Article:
Somewhere in every value chain is the designer, hired to boost the value of a product, business, or organization through their creative and sometimes critical insight. At the most basic level, the contribution will be the commissioning of a logo, using type styling and colors to stamp a unique identity onto an otherwise anonymous product. With the further investment of marketing, this branding can gain value and promote the associated product or services. Design studios, in danger of being subjugated to the role of adding a sprinkle of shine somewhere in the middle of the value chain, have over the past 20 years worked hard to offer not only type, color, and form, but also creative strategies. These strategies add value at the point of engagement with the consumer (or participant), which builds toward an experience in which every encounter with the product is commensurate with the values of the brand, from the touch and feel of the packaging and the images and sounds through advertising, to the placement of products within the environments in which they will gain most value (e.g., Frog Design’s holistic work on brand strategy and product development with home speaker manufacturer Sound United ).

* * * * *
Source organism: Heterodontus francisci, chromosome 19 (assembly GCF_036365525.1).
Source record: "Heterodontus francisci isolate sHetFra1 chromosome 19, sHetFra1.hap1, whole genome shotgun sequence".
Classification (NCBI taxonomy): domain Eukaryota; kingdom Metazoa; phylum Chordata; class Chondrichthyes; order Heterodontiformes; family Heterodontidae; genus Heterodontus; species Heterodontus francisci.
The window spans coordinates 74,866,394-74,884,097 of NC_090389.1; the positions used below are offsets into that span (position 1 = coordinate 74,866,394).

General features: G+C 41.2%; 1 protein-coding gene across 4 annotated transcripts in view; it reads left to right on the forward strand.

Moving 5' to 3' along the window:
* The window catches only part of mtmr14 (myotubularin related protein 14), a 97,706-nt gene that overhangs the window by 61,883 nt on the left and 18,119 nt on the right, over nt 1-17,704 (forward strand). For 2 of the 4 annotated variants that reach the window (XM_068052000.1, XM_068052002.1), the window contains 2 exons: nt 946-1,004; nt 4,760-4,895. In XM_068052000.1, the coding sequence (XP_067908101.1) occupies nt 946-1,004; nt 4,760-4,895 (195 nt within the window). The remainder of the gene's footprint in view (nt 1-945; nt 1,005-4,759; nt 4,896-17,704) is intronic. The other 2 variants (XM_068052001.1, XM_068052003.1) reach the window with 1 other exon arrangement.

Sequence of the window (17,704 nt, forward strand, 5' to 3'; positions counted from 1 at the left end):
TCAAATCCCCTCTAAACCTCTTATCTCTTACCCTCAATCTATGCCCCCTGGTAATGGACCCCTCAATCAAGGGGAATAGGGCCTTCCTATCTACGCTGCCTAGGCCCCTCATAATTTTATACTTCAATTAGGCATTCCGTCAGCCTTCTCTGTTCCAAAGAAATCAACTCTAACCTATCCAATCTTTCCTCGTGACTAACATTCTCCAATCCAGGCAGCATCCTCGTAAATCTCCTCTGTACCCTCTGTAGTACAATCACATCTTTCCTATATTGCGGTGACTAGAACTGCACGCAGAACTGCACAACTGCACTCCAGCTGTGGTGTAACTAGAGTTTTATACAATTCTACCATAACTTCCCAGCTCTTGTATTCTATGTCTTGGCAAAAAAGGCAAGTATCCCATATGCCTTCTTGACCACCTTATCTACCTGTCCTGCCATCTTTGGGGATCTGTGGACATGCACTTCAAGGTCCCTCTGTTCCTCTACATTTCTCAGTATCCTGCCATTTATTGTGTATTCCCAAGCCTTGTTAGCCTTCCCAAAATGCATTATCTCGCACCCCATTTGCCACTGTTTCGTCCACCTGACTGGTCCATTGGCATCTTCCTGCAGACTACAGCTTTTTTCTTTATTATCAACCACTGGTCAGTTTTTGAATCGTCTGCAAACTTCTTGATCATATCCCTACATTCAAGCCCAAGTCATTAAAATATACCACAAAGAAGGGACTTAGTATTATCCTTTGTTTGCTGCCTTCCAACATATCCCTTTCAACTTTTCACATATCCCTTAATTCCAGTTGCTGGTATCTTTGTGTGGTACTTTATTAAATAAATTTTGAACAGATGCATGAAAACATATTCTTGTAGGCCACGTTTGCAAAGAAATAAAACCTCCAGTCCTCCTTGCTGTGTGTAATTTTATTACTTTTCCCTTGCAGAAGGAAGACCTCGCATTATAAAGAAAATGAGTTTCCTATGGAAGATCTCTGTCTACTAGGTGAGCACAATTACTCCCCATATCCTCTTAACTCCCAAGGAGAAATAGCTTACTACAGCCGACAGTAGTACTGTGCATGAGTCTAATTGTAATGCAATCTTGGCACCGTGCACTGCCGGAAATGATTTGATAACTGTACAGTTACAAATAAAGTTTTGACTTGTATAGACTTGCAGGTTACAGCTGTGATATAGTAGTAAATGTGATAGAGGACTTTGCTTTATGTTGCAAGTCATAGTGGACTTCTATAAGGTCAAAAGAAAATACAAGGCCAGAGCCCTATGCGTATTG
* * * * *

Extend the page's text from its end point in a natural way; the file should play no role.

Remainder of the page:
The linearity of these chains, and the ability of the designer to add value at peak moments, has been a vital property of what has been described as a push economy. Push economies are predicated upon developing best-guessed products that persist by achieving a scale of production that secures them a place on the shelves of supermarkets and a marketing budget to keep them there. The peak moment in a push economy is the point of sale—that moment when a product reaches its highest economic value and a consumer pays for it. At this point in the past, the organization that produced the product or service could essentially take the money and run. This is epitomized in the U.K. by the TidyMan symbol (Figure 1), which appeared on many of our products to encourage the consumer to take responsibility for disposing of packaging, ostensibly absolving the seller of any role in the product’s subsequent lifecycle.